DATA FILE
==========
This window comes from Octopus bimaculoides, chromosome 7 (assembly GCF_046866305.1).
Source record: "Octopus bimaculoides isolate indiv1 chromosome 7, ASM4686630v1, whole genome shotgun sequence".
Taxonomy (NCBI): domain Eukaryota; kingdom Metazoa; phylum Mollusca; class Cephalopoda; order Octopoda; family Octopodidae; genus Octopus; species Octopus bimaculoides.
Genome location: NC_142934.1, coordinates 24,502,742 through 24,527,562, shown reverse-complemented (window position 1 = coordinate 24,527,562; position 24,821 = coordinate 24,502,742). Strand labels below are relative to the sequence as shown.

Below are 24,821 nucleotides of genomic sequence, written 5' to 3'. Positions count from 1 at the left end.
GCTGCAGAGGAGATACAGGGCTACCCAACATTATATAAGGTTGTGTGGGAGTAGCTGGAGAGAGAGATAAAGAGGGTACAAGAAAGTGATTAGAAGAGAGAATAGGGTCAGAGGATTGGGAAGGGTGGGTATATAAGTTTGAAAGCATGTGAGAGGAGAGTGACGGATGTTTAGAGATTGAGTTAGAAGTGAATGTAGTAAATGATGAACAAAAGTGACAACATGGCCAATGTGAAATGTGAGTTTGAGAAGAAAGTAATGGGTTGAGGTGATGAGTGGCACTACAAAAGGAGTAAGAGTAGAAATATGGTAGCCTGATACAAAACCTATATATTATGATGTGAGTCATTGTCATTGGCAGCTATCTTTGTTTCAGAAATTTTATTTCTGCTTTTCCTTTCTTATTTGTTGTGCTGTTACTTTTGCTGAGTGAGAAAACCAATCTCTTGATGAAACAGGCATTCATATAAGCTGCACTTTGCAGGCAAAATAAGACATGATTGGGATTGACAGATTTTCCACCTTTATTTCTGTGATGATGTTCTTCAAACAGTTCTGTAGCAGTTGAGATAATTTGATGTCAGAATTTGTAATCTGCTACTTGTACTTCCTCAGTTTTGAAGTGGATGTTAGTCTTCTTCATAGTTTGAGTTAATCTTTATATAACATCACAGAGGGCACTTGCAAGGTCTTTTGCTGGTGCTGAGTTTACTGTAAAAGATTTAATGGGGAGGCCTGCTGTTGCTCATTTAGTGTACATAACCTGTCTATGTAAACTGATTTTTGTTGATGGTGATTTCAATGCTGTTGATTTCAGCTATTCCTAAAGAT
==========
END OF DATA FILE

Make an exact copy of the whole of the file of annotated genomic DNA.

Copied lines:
This window comes from Octopus bimaculoides, chromosome 7 (assembly GCF_046866305.1).
Source record: "Octopus bimaculoides isolate indiv1 chromosome 7, ASM4686630v1, whole genome shotgun sequence".
Taxonomy (NCBI): domain Eukaryota; kingdom Metazoa; phylum Mollusca; class Cephalopoda; order Octopoda; family Octopodidae; genus Octopus; species Octopus bimaculoides.
Genome location: NC_142934.1, coordinates 24,502,742 through 24,527,562, shown reverse-complemented (window position 1 = coordinate 24,527,562; position 24,821 = coordinate 24,502,742). Strand labels below are relative to the sequence as shown.

Below are 24,821 nucleotides of genomic sequence, written 5' to 3'. Positions count from 1 at the left end.
GCTGCAGAGGAGATACAGGGCTACCCAACATTATATAAGGTTGTGTGGGAGTAGCTGGAGAGAGAGATAAAGAGGGTACAAGAAAGTGATTAGAAGAGAGAATAGGGTCAGAGGATTGGGAAGGGTGGGTATATAAGTTTGAAAGCATGTGAGAGGAGAGTGACGGATGTTTAGAGATTGAGTTAGAAGTGAATGTAGTAAATGATGAACAAAAGTGACAACATGGCCAATGTGAAATGTGAGTTTGAGAAGAAAGTAATGGGTTGAGGTGATGAGTGGCACTACAAAAGGAGTAAGAGTAGAAATATGGTAGCCTGATACAAAACCTATATATTATGATGTGAGTCATTGTCATTGGCAGCTATCTTTGTTTCAGAAATTTTATTTCTGCTTTTCCTTTCTTATTTGTTGTGCTGTTACTTTTGCTGAGTGAGAAAACCAATCTCTTGATGAAACAGGCATTCATATAAGCTGCACTTTGCAGGCAAAATAAGACATGATTGGGATTGACAGATTTTCCACCTTTATTTCTGTGATGATGTTCTTCAAACAGTTCTGTAGCAGTTGAGATAATTTGATGTCAGAATTTGTAATCTGCTACTTGTACTTCCTCAGTTTTGAAGTGGATGTTAGTCTTCTTCATAGTTTGAGTTAATCTTTATATAACATCACAGAGGGCACTTGCAAGGTCTTTTGCTGGTGCTGAGTTTACTGTAAAAGATTTAATGGGGAGGCCTGCTGTTGCTCATTTAGTGTACATAACCTGTCTATGTAAACTGATTTTTGTTGATGGTGATTTCAATGCTGTTGATTTCAGCTATTCCTAAAGAT